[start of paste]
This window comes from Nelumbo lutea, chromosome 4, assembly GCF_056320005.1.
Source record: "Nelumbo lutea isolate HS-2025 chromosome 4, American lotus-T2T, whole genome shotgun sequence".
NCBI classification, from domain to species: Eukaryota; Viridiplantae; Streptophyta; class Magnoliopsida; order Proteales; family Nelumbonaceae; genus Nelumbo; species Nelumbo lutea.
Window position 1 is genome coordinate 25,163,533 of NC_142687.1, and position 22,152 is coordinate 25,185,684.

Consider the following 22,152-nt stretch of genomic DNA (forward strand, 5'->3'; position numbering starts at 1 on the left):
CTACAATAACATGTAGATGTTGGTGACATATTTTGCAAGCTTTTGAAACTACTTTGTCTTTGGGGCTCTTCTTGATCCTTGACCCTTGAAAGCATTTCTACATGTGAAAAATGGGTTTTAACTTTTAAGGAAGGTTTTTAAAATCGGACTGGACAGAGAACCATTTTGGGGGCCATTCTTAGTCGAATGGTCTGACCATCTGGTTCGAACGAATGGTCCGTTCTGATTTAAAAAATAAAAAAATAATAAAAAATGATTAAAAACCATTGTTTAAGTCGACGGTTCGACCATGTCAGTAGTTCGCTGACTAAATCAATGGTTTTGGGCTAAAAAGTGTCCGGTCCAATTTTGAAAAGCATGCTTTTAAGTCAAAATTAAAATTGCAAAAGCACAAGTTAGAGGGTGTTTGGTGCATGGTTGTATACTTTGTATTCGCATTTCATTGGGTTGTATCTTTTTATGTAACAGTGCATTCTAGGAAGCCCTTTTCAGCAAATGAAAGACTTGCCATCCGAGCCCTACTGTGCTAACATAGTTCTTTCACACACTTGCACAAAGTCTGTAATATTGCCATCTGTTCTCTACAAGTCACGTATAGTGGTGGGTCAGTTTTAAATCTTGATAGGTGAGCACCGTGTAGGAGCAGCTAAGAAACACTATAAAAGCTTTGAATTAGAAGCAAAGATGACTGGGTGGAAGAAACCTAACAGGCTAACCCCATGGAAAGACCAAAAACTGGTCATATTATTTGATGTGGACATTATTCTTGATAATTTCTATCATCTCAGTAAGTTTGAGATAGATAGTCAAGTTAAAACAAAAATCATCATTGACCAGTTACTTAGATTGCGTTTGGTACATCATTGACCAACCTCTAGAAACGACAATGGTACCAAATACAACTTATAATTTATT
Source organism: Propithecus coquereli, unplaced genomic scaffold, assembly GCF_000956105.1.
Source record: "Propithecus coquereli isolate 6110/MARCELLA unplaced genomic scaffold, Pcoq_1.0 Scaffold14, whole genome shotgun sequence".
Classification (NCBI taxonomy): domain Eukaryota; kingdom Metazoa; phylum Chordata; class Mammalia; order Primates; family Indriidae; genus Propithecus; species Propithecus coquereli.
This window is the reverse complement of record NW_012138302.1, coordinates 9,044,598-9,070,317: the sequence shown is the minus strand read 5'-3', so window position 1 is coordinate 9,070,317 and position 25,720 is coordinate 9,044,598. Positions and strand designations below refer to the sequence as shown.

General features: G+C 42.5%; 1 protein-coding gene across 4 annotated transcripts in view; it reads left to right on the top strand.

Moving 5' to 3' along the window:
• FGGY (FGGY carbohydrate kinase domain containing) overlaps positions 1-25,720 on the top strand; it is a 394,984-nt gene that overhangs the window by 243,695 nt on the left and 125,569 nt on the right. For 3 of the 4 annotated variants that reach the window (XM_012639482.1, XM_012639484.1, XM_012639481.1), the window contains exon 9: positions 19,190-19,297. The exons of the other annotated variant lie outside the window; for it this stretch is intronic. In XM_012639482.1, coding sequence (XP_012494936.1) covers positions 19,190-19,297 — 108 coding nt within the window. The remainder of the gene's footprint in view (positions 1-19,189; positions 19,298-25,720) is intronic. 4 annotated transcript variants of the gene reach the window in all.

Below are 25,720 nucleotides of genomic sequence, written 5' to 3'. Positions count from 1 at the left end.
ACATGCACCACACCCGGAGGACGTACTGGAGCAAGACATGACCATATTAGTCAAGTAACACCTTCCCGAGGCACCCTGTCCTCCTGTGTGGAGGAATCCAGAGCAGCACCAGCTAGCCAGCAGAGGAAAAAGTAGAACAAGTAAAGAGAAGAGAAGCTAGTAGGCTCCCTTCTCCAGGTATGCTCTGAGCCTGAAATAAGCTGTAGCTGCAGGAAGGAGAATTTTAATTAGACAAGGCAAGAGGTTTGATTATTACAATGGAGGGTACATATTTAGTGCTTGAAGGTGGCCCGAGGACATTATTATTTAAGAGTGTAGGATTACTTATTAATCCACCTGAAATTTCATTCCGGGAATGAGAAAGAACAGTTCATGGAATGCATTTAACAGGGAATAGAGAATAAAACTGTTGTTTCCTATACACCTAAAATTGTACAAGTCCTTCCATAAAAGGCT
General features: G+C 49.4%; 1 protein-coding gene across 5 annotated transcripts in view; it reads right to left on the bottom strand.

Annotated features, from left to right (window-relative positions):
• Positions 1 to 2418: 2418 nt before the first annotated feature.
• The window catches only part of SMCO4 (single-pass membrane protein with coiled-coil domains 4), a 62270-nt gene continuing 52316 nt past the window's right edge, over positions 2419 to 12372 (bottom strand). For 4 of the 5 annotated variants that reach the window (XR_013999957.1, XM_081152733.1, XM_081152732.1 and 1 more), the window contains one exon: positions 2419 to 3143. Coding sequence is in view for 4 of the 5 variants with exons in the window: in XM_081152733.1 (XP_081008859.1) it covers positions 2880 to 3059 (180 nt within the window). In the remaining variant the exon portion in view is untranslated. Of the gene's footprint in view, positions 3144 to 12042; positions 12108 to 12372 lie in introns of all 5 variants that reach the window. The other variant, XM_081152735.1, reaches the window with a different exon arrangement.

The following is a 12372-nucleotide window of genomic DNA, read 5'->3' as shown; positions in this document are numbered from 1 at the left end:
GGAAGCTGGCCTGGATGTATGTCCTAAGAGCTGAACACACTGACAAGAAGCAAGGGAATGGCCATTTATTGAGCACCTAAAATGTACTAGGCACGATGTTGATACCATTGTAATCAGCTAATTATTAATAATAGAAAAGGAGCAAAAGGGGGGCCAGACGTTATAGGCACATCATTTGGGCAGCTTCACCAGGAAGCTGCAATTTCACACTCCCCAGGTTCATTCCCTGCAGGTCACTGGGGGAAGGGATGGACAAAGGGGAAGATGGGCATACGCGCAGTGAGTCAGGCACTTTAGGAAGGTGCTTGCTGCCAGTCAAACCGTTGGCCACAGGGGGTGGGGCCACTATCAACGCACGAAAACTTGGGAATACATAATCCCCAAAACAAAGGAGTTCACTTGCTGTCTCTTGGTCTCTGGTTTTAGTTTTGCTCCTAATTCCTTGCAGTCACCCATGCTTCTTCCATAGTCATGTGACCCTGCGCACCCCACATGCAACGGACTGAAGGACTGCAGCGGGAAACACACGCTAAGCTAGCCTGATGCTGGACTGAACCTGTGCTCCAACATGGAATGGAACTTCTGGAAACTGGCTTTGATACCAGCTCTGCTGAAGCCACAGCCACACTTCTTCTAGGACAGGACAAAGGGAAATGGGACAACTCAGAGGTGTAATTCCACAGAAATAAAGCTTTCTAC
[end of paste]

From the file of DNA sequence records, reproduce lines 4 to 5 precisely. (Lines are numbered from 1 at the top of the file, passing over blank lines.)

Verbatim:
Window position 1 is genome coordinate 25,163,533 of NC_142687.1, and position 22,152 is coordinate 25,185,684.

Consider the following 22,152-nt stretch of genomic DNA (forward strand, 5'->3'; position numbering starts at 1 on the left):